Your insinuation that you would coerce an outcome on me is unpleasant. Who are ,you and who gives you this right? Common sense is on the side of allowing a person who may have a very limited lifespan left to live, to die for the sake of her son, who may be the father of very young children. Please allow a woman this courtesy!

              • Scott McDonald

                Yes women in the Bible counseled, strategised and fought in war and were memorialised for it. See Deborah or Jael for example.

  • buddyglass

    Thoughts in no particular order:

    1. For every horrible thing it is uniquely possible to do to a woman there is some analogous abuse that can be perpetrated against a man. Whether or not our enemies would “go there” with respect to male soldiers is another question; perhaps they would not. But it’s not inconceivable that they would.

    2. One imagines Jewish soldiers would also be singled out for special abuse if captured by Islamist forces. Or, for that matter, Muslim soldiers fighting for the U.S. Do we bar them from combat duty on that basis when fighting an Islamist enemy?

    3. Lynch was the first. It’s no wonder the press went nuts, especially given the Pentagon decided to promote the story as a propaganda effort. After umpteen more Jessica Lynches female prisoners or war might begin to be viewed as “only” as newsworthy as males.

    4. Sentry says America isn’t ready for female prisoners of war and the types of abuses they’ll receive. If that’s the case, shouldn’t the Lynch episode have damaged public support for allowing women in combat ? Lynch wasn’t even technically in a combat role; she was a truck driver. But the polls suggest support for dropping the categorical ban is higher than ever.

    5. Sentry spends a lot of time listing the ways in which the ‘average woman’ is more physiologically limited than the ‘average man’ and pointing out that few women will actually meet the necessary physical requirements. Neither of those is a reason to support a categorical ban. They might be relevant if the military were trying to shoehorn ‘average’ women into these roles and/or meet a quota of female members, but it isn’t. If anything, the roles she describes are very likely to be among those for which the Army and Marines ask for (and are granted) an exclusion to female service.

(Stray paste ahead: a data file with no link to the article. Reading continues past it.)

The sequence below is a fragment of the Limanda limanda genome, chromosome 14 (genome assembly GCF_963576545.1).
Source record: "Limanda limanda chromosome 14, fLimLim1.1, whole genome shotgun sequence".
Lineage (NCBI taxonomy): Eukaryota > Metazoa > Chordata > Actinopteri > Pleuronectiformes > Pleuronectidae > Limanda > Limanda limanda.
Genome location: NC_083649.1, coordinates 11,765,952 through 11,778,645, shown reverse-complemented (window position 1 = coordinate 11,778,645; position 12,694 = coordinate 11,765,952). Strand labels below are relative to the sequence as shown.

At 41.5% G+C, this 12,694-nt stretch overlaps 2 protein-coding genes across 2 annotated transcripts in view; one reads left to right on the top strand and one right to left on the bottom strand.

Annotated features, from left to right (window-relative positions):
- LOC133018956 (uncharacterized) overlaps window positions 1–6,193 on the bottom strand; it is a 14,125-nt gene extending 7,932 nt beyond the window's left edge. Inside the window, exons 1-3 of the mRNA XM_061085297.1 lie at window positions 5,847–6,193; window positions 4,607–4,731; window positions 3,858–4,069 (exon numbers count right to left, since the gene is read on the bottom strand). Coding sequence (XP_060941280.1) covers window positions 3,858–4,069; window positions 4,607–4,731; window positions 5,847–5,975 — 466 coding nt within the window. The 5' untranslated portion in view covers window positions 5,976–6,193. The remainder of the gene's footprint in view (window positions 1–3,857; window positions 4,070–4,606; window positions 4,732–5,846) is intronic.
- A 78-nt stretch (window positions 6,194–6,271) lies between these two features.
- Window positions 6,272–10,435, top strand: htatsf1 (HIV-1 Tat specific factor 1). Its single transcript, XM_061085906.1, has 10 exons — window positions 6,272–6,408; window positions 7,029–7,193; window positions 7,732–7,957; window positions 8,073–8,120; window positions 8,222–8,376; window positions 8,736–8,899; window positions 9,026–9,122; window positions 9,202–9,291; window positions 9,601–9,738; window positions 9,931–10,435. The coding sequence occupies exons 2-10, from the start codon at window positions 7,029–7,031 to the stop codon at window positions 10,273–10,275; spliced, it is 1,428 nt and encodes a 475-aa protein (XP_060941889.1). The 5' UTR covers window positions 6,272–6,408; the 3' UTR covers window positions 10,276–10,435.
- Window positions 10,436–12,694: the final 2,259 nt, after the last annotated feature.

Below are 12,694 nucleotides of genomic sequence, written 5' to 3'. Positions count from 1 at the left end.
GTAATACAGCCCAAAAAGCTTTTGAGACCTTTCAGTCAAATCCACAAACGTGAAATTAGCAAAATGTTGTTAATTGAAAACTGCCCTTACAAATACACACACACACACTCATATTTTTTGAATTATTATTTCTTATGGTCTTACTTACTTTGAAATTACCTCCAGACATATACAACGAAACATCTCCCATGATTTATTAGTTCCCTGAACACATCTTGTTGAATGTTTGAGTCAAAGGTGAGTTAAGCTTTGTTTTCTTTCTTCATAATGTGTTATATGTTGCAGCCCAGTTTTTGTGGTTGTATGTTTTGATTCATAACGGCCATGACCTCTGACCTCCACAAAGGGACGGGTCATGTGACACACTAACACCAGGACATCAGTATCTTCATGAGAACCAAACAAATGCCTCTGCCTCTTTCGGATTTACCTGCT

• Justin Beadles

    1. The moral points have been made by others. I have nothing to add.
    2. Don’t pretend the physical standards will not be lowered. They will be, and lowering the standards in any military situation costs lives. It doesn’t just mean someone with lesser ability gets a job you were hoping for. It means someone with lesser ability is teamed with you and gets you killed.
    3. As a former Military Policeman who has been deployed, I can remember hoping to not have women assigned to my squad. This hope came not from a dislike of women, but from having observed them in training and believing their presence to be a liability. It’s not that the girls can’t obey or shoot straight. They can’t carry their share of the load and keep up. Oh, I’m sure there are a handful that can, but in six years of service, I never met one.
    4. If you have six guys and five girls in a squad, you automatically have only five people to redistribute the heavy loads (M-60, additional ammo, etc.) with. This makes for a more exhausted and frustrated force.
    5. Remember the people that are making the rules are not the ones carrying the ruck sacks and digging the fighting positions.

  • AKash Charles

    what I find absurd is
    one day President Obama says we should be proud to send our wives to war
    next day he says If he had a son he would not let him play football-because of the physical risks!!!

    anyone see the contradiction?!!!

    or maybe he actually believes boys should not be tough and girls should!

  • Lourie Salley

    One other comment. When I went through the Infantry Officers Course at Quantico, I scored 298 on a 300 possible Physical Fitness Test. We (Infantry Officers) were world class athletes. 30 years later, we all (those of us still alive) have bad knees, arthritis, hearing loss, etc. It is a hard way to live, and a good way to die. My oldest son is a Marine. (There are no “ex-Marines”. He was an 0311. (Rifleman). He is out now.. (Disability to the back). Do you think I would want my daughter or grand daughter to do this? Hell, NO! We serve to protect women…not place them in danger.

  • rbrown

    As a female Naval Officer and evangelical, I understand the moral questions in discussion from the recent DOD policy change. However I would encourage you to get all the facts before coming to conclusions. There were other female POWs before Jessica Lynch. I had the honor of speaking with Maj Rhonda Cornum after her capitivity in 1991. I think you would find her insight different from your previous post. Also, is sending our women into combat much different than sending missionary women into high security areas to teach the gospel? Maybe you should ask Heather Mercer and Dayna Curry about their POW experience.